US Rep. Pete Olson (R-Tex.) reintroduced legislation to reform listings under the Endangered Species Act by eliminating arbitrary deadlines that he said limit the US Department of the Interior’s ability to prioritize listing petitions properly.
“The [ESA] was enacted to protect truly endangered species, not to be used as a political weapon for extreme environmentalists,” Olson said on Jan. 30. “Protecting endangered species can and should be done in a practical way.
“The government should have the flexibility to act quickly and practically on listing and delisting petitions,” he maintained. “A triage system much like a hospital emergency room will ensure that the most endangered species get to the front of the line. I look forward to working with President Trump to provide protections for truly endangered species.”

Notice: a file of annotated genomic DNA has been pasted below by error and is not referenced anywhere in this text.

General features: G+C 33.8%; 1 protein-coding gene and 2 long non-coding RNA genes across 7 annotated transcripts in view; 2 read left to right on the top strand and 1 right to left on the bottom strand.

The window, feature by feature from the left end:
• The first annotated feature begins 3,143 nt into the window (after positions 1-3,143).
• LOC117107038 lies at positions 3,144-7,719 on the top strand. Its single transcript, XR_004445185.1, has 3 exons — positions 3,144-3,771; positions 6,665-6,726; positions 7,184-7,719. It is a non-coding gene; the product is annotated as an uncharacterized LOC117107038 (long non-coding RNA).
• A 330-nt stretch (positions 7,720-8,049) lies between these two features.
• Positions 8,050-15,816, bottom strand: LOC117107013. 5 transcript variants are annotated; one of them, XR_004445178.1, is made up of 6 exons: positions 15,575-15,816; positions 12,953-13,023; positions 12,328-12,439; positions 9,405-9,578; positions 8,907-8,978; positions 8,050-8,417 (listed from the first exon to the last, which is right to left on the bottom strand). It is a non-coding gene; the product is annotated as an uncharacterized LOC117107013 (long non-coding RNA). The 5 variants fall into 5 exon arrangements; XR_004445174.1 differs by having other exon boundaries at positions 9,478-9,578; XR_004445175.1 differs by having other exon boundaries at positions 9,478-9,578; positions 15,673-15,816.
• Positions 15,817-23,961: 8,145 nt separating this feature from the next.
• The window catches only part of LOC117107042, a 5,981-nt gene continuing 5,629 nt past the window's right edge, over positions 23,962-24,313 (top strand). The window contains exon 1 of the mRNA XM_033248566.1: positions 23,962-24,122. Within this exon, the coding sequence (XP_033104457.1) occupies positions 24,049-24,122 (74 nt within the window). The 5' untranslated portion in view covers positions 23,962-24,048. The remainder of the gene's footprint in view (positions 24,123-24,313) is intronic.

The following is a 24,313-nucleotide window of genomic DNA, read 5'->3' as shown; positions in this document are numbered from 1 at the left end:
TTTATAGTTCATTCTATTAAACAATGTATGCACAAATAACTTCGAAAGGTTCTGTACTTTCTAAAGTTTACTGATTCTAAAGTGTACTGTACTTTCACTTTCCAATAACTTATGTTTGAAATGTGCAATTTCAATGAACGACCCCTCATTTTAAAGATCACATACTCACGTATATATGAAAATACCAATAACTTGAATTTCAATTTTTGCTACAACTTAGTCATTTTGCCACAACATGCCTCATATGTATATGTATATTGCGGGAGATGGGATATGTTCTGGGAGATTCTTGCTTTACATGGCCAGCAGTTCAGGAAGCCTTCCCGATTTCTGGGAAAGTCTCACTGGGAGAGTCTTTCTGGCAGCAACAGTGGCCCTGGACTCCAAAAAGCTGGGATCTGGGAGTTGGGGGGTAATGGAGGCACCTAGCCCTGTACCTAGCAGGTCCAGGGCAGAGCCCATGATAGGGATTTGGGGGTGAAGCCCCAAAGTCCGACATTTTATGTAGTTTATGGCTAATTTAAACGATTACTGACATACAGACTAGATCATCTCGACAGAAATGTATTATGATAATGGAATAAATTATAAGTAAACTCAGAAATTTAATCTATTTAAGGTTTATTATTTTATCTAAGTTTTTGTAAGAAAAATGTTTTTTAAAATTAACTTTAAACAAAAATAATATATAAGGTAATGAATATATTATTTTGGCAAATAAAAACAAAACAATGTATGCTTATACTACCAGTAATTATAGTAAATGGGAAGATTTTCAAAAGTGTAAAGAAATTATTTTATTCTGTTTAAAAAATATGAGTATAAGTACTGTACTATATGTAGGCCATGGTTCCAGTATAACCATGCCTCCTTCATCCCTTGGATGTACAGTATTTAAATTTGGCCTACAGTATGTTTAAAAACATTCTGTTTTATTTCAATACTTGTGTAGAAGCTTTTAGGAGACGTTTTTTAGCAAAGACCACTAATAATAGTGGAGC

Olson, whose bill, HR 717, was referred to the Natural Resources Committee after he reintroduced it on Jan. 27, said that under ESA, any organization can petition for a species to be added to or removed from the federal threatened or endangered species listings.
The current process does not allow federal agencies to prioritize these listings by targeting the most endangered species first, he explained. Federal, state, and local entities responsible for implementing ESA provisions have limited resources and should have flexibility in the listing process, Olson said.
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